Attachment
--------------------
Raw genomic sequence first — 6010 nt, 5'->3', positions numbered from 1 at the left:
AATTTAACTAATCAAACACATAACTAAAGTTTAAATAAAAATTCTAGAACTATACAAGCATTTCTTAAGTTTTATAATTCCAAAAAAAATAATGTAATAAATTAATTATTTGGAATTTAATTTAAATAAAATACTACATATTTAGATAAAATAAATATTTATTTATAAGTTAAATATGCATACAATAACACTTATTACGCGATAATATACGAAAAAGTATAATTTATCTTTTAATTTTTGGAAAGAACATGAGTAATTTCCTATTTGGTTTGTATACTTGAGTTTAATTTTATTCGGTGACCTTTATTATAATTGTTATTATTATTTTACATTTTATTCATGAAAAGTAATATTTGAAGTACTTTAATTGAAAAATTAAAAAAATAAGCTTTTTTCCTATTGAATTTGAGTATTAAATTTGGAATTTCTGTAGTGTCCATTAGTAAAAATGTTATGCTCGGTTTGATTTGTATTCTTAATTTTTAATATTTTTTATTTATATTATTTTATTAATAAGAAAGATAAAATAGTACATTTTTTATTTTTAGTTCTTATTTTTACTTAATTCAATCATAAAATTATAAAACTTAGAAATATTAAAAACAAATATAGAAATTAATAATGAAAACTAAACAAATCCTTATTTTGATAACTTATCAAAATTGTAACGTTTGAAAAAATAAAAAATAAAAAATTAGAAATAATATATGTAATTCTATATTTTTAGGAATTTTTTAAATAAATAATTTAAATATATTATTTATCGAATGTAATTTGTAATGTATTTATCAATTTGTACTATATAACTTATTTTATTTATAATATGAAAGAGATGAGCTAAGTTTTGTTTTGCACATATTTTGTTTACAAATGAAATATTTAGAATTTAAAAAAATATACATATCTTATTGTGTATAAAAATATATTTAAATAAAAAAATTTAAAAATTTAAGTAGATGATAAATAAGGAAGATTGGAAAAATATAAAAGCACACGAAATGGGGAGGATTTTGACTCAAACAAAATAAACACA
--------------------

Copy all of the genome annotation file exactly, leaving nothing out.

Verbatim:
Raw genomic sequence first — 6010 nt, 5'->3', positions numbered from 1 at the left:
AATTTAACTAATCAAACACATAACTAAAGTTTAAATAAAAATTCTAGAACTATACAAGCATTTCTTAAGTTTTATAATTCCAAAAAAAATAATGTAATAAATTAATTATTTGGAATTTAATTTAAATAAAATACTACATATTTAGATAAAATAAATATTTATTTATAAGTTAAATATGCATACAATAACACTTATTACGCGATAATATACGAAAAAGTATAATTTATCTTTTAATTTTTGGAAAGAACATGAGTAATTTCCTATTTGGTTTGTATACTTGAGTTTAATTTTATTCGGTGACCTTTATTATAATTGTTATTATTATTTTACATTTTATTCATGAAAAGTAATATTTGAAGTACTTTAATTGAAAAATTAAAAAAATAAGCTTTTTTCCTATTGAATTTGAGTATTAAATTTGGAATTTCTGTAGTGTCCATTAGTAAAAATGTTATGCTCGGTTTGATTTGTATTCTTAATTTTTAATATTTTTTATTTATATTATTTTATTAATAAGAAAGATAAAATAGTACATTTTTTATTTTTAGTTCTTATTTTTACTTAATTCAATCATAAAATTATAAAACTTAGAAATATTAAAAACAAATATAGAAATTAATAATGAAAACTAAACAAATCCTTATTTTGATAACTTATCAAAATTGTAACGTTTGAAAAAATAAAAAATAAAAAATTAGAAATAATATATGTAATTCTATATTTTTAGGAATTTTTTAAATAAATAATTTAAATATATTATTTATCGAATGTAATTTGTAATGTATTTATCAATTTGTACTATATAACTTATTTTATTTATAATATGAAAGAGATGAGCTAAGTTTTGTTTTGCACATATTTTGTTTACAAATGAAATATTTAGAATTTAAAAAAATATACATATCTTATTGTGTATAAAAATATATTTAAATAAAAAAATTTAAAAATTTAAGTAGATGATAAATAAGGAAGATTGGAAAAATATAAAAGCACACGAAATGGGGAGGATTTTGACTCAAACAAAATAAACACA